Are You Turning Raving Fans into Roving Fans?

By Diane Bernebaum

Companies work hard to make their products work faster, last longer, look sharper, and taste better than others on the market. They go as far as to create high-tech systems enabling customers to order items at lightning speed. This is all great, and it certainly can lead to a heightened customer experience; however, many companies are wrapped up in the technological aspects and neglect to focus on the human side of the product marketing mix. Neglecting the human side leads to missing opportunities to connect with your most enthusiastic customers.

A recent personal experience with a cookie company highlights how a missed opportunity enraged rather than engaged a satisfied customer. A friend sent me a tub of the best macaroons I had ever tasted. Now, if you are like me and the members of my family, you turn up your nose at anything resembling a macaroon. This cookie was different; it was light, chewy, and devoid of coconut. After sampling just one, I was transformed into a raving fan. My gift tub was gone fast, and I had to have more.

With the company’s website clearly printed on the product label, I knew exactly where to go to alleviate my macaroon craving. The online ordering process was straightforward and clear; in fact, they only offer four items: two flavors in two sizes. Simple enough.

At the end of the order, there was a section for comments. Being the enthusiastic fan that I was, I wrote a glowing note describing their cookies as the best I had ever tasted. Smiling, I submitted my order knowing that I must have made somebody’s day with my effusive comment.

The response was an immediate confirmation of my order. So far so good, but there was no response to my comment. How could this be? With only four items, this had to be a small company – wouldn’t they want to engage a delighted customer like myself?

Despite the lack of response to my glowing compliment, I placed an even larger order a few months later as the macaroons did not last long in my house. To give the company a second chance, this time I asked a question in the comment box. Since we had been eating mass quantities of cookies for the last three months, and since I am the health-conscious sort, I asked for calorie information on the cookies. Again, the response was a prompt confirmation of my order (as expected) and absolutely no acknowledgement of my question.

This raving fan was now perturbed. The company’s website clearly states that they will respond to comments. I would have been happy with a simple “thank you” after my first note, and I really did want an answer to my question. I opened the door to a great opportunity for them to make me feel special and appreciated for my purchases and compliments. However, I ended up feeling ignored, frustrated, and unimportant.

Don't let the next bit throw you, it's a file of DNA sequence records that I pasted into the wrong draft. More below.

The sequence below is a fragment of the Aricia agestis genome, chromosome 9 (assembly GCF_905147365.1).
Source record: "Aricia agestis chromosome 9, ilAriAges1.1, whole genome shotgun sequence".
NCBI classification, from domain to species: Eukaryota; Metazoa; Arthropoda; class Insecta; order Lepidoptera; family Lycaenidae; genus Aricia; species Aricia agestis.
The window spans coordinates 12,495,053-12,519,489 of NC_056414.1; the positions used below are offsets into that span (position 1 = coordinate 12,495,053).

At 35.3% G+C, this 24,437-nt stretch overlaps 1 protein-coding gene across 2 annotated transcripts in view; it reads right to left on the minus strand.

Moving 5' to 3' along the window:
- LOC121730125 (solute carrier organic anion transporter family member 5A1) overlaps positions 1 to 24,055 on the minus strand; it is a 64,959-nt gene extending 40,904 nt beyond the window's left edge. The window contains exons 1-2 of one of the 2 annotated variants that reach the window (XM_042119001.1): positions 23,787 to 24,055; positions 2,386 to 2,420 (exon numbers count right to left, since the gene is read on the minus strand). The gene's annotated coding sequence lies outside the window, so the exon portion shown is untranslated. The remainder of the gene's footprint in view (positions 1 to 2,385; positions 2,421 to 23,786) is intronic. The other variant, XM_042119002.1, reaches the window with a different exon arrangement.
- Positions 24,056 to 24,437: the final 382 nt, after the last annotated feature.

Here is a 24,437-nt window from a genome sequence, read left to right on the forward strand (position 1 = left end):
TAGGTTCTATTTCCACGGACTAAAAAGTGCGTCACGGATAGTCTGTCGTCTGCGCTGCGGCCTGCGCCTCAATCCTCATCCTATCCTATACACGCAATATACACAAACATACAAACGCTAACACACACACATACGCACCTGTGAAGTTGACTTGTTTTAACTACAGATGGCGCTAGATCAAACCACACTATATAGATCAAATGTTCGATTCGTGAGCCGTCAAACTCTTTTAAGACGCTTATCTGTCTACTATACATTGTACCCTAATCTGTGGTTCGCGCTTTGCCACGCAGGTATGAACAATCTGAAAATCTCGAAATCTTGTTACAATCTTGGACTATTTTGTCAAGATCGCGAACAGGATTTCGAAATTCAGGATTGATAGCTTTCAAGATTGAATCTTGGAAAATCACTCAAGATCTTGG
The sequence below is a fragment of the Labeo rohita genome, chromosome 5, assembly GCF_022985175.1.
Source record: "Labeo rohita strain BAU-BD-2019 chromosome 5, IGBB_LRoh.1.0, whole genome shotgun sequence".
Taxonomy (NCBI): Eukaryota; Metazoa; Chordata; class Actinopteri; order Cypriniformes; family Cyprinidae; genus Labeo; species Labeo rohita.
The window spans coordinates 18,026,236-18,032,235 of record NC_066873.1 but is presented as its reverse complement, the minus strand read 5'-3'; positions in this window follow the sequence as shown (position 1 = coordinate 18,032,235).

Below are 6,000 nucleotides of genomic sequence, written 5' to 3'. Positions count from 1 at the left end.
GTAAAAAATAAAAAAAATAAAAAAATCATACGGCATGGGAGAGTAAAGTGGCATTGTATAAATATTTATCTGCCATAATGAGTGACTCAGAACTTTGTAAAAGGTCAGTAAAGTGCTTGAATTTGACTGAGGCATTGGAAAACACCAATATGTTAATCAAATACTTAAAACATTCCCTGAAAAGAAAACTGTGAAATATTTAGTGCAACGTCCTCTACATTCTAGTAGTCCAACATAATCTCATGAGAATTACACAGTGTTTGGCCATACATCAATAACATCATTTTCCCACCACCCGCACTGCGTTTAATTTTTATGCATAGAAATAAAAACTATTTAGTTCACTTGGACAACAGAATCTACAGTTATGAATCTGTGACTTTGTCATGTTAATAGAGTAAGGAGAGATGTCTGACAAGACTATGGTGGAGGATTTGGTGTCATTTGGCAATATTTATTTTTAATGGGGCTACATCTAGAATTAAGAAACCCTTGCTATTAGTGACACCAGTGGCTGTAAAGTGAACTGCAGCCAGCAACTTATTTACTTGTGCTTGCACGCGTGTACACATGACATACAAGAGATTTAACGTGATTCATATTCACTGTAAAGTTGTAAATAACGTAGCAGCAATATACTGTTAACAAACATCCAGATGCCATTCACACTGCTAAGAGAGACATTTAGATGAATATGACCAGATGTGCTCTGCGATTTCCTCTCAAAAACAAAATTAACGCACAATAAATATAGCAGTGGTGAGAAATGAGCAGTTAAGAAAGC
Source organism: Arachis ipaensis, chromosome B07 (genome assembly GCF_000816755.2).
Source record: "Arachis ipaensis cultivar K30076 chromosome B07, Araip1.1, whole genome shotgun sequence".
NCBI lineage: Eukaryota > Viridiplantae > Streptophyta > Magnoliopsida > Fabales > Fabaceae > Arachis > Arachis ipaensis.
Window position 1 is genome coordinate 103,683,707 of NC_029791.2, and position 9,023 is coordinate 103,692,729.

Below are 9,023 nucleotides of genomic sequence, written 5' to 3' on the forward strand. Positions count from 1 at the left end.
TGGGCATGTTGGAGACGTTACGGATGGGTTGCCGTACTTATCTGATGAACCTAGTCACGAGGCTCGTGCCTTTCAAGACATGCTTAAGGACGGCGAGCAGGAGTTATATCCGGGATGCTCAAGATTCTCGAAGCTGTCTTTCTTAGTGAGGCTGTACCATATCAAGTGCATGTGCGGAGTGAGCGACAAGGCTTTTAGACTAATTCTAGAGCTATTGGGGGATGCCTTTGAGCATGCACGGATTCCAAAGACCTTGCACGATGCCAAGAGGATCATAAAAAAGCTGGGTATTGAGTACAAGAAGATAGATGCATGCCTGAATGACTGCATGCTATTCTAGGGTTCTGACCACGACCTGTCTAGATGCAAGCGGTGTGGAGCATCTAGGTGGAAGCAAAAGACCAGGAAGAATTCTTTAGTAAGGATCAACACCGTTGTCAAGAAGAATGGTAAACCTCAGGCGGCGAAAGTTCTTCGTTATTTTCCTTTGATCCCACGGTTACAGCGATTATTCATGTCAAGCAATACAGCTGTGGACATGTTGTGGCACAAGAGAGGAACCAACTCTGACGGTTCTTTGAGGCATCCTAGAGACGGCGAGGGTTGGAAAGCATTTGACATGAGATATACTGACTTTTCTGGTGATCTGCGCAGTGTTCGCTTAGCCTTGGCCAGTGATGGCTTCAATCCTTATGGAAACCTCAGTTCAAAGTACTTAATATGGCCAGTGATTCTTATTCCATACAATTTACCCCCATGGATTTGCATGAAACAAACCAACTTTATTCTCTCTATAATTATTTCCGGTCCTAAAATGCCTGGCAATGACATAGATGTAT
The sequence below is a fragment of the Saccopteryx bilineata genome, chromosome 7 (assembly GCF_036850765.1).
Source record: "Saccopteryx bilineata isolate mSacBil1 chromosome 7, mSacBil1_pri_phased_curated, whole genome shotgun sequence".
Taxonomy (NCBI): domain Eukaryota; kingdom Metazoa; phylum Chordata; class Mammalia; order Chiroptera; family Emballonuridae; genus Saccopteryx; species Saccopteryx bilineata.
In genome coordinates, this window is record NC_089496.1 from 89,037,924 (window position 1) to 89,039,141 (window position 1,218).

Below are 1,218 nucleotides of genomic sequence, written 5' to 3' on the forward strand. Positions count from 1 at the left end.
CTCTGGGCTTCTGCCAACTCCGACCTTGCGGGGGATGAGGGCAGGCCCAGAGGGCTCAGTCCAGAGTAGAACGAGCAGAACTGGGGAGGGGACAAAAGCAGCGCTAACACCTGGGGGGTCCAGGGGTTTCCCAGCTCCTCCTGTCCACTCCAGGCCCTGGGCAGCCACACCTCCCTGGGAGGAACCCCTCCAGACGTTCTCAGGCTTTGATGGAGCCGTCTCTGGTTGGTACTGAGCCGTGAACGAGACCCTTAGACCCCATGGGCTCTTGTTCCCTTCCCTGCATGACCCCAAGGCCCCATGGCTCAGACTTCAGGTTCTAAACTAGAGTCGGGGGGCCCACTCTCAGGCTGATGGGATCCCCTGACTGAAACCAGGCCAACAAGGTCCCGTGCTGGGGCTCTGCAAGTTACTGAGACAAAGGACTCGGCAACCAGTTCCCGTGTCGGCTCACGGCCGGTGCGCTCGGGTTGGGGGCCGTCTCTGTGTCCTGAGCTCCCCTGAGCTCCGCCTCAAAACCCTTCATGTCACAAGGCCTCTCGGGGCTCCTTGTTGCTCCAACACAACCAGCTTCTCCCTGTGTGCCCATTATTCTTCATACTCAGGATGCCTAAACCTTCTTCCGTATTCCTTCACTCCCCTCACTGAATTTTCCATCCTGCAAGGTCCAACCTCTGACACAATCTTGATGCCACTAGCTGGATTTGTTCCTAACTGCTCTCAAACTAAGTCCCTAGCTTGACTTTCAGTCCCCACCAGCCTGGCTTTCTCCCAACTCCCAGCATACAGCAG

Recognize Your Raving Fans: Raving fans will start roving if they feel they are not getting the service or the appreciation they deserve. Although customers may love your product and your company, it only takes one interaction (or lack of action) to swiftly change their loyalties.

A recent survey conducted by BenchmarkPortal, a source of best practices for contact centers, revealed that a shocking forty-one percent of companies ignore customer emails. We all know what can happen when customers feel ignored. Examine your own processes for responding to customers and consider the following:

  • Present the opportunity: Include a place for customers to comment only if you plan on responding. Don’t put a comment section on your website (or your customer survey or order form) if you really don’t want to hear from your customers, or if you don’t have a process in place to respond.
  • Acknowledge customers: Let your frequent buyers know how much you appreciate their business and loyalty. A mass mailing won’t suffice; find simple, personal ways to thank them for their business.
  • Respond quickly: According to a study done by Swan Solutions Limited, ninety-two percent of customers expect a response to an inquiry within twenty-four hours. (Of that group, 8 percent expect a response within two hours and 23 percent expect a response within four hours.)

Many of you have heard the expression, “A complaint is a gift.” Well, a compliment is a gift too. Don’t let it go unrecognized or you may find that your former fans are raving about someone else’s product or service.

Diane Bernebaum is senior vice president of Communico Ltd. (, a customer service training and consulting company based in Westport, CT. She is also coauthor of the book, How to Talk to Customers: Create a Great Impression Every Time with MAGIC, published by Jossey-Bass.

[From Connection Magazine December 2007]